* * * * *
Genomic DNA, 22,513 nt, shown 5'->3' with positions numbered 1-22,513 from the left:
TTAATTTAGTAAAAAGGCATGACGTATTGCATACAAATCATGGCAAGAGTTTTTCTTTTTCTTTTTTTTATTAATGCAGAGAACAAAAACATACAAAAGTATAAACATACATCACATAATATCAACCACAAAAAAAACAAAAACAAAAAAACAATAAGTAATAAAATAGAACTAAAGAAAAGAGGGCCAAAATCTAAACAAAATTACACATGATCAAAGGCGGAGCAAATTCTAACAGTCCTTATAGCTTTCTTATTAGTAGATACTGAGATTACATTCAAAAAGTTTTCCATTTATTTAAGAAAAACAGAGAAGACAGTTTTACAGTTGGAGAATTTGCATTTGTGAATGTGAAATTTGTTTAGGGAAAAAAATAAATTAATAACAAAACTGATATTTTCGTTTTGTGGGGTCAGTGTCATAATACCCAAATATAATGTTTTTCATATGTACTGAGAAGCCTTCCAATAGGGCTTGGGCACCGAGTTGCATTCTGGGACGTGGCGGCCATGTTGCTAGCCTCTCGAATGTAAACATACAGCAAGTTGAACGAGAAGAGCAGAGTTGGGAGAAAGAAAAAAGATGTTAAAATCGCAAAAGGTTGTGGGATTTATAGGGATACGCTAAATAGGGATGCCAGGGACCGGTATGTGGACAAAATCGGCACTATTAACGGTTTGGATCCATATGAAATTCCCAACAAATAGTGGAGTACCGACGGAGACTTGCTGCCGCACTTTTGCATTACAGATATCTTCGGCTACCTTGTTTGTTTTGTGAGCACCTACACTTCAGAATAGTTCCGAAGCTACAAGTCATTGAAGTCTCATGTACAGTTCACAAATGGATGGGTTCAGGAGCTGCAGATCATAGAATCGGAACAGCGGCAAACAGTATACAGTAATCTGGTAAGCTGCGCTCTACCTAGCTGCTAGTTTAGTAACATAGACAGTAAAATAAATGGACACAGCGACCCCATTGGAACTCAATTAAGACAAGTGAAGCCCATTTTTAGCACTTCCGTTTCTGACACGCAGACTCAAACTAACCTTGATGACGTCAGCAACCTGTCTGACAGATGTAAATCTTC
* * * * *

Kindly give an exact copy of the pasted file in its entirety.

Genomic DNA, 22,513 nt, shown 5'->3' with positions numbered 1-22,513 from the left:
TTAATTTAGTAAAAAGGCATGACGTATTGCATACAAATCATGGCAAGAGTTTTTCTTTTTCTTTTTTTTATTAATGCAGAGAACAAAAACATACAAAAGTATAAACATACATCACATAATATCAACCACAAAAAAAACAAAAACAAAAAAACAATAAGTAATAAAATAGAACTAAAGAAAAGAGGGCCAAAATCTAAACAAAATTACACATGATCAAAGGCGGAGCAAATTCTAACAGTCCTTATAGCTTTCTTATTAGTAGATACTGAGATTACATTCAAAAAGTTTTCCATTTATTTAAGAAAAACAGAGAAGACAGTTTTACAGTTGGAGAATTTGCATTTGTGAATGTGAAATTTGTTTAGGGAAAAAAATAAATTAATAACAAAACTGATATTTTCGTTTTGTGGGGTCAGTGTCATAATACCCAAATATAATGTTTTTCATATGTACTGAGAAGCCTTCCAATAGGGCTTGGGCACCGAGTTGCATTCTGGGACGTGGCGGCCATGTTGCTAGCCTCTCGAATGTAAACATACAGCAAGTTGAACGAGAAGAGCAGAGTTGGGAGAAAGAAAAAAGATGTTAAAATCGCAAAAGGTTGTGGGATTTATAGGGATACGCTAAATAGGGATGCCAGGGACCGGTATGTGGACAAAATCGGCACTATTAACGGTTTGGATCCATATGAAATTCCCAACAAATAGTGGAGTACCGACGGAGACTTGCTGCCGCACTTTTGCATTACAGATATCTTCGGCTACCTTGTTTGTTTTGTGAGCACCTACACTTCAGAATAGTTCCGAAGCTACAAGTCATTGAAGTCTCATGTACAGTTCACAAATGGATGGGTTCAGGAGCTGCAGATCATAGAATCGGAACAGCGGCAAACAGTATACAGTAATCTGGTAAGCTGCGCTCTACCTAGCTGCTAGTTTAGTAACATAGACAGTAAAATAAATGGACACAGCGACCCCATTGGAACTCAATTAAGACAAGTGAAGCCCATTTTTAGCACTTCCGTTTCTGACACGCAGACTCAAACTAACCTTGATGACGTCAGCAACCTGTCTGACAGATGTAAATCTTC